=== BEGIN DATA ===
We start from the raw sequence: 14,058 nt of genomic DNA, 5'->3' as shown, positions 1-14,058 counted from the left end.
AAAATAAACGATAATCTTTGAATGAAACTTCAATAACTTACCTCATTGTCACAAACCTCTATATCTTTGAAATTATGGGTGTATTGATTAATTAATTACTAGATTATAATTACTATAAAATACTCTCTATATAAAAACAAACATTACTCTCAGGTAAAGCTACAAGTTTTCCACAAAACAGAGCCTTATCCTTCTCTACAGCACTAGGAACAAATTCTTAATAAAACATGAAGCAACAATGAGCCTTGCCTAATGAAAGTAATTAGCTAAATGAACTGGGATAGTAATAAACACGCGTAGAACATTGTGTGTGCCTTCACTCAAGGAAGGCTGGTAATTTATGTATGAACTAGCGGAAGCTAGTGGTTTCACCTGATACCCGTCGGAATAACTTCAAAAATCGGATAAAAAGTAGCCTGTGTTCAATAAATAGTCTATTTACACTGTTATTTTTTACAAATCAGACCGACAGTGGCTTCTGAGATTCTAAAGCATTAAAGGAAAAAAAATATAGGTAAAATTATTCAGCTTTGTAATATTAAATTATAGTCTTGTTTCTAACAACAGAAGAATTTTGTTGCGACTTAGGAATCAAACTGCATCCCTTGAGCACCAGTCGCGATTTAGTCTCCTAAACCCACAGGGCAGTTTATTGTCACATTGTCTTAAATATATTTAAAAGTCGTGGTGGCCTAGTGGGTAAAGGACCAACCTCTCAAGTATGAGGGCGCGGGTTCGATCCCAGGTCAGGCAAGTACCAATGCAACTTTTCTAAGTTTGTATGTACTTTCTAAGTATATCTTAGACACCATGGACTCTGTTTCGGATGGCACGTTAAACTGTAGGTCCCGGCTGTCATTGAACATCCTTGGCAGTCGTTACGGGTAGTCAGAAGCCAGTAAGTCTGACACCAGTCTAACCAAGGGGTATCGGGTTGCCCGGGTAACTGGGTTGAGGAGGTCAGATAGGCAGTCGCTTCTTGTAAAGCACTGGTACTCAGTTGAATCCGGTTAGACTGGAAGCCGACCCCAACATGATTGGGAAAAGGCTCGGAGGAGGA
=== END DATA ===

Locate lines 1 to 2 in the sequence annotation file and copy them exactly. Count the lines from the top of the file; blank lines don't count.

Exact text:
We start from the raw sequence: 14,058 nt of genomic DNA, 5'->3' as shown, positions 1-14,058 counted from the left end.
AAAATAAACGATAATCTTTGAATGAAACTTCAATAACTTACCTCATTGTCACAAACCTCTATATCTTTGAAATTATGGGTGTATTGATTAATTAATTACTAGATTATAATTACTATAAAATACTCTCTATATAAAAACAAACATTACTCTCAGGTAAAGCTACAAGTTTTCCACAAAACAGAGCCTTATCCTTCTCTACAGCACTAGGAACAAATTCTTAATAAAACATGAAGCAACAATGAGCCTTGCCTAATGAAAGTAATTAGCTAAATGAACTGGGATAGTAATAAACACGCGTAGAACATTGTGTGTGCCTTCACTCAAGGAAGGCTGGTAATTTATGTATGAACTAGCGGAAGCTAGTGGTTTCACCTGATACCCGTCGGAATAACTTCAAAAATCGGATAAAAAGTAGCCTGTGTTCAATAAATAGTCTATTTACACTGTTATTTTTTACAAATCAGACCGACAGTGGCTTCTGAGATTCTAAAGCATTAAAGGAAAAAAAATATAGGTAAAATTATTCAGCTTTGTAATATTAAATTATAGTCTTGTTTCTAACAACAGAAGAATTTTGTTGCGACTTAGGAATCAAACTGCATCCCTTGAGCACCAGTCGCGATTTAGTCTCCTAAACCCACAGGGCAGTTTATTGTCACATTGTCTTAAATATATTTAAAAGTCGTGGTGGCCTAGTGGGTAAAGGACCAACCTCTCAAGTATGAGGGCGCGGGTTCGATCCCAGGTCAGGCAAGTACCAATGCAACTTTTCTAAGTTTGTATGTACTTTCTAAGTATATCTTAGACACCATGGACTCTGTTTCGGATGGCACGTTAAACTGTAGGTCCCGGCTGTCATTGAACATCCTTGGCAGTCGTTACGGGTAGTCAGAAGCCAGTAAGTCTGACACCAGTCTAACCAAGGGGTATCGGGTTGCCCGGGTAACTGGGTTGAGGAGGTCAGATAGGCAGTCGCTTCTTGTAAAGCACTGGTACTCAGTTGAATCCGGTTAGACTGGAAGCCGACCCCAACATGATTGGGAAAAGGCTCGGAGGAGGA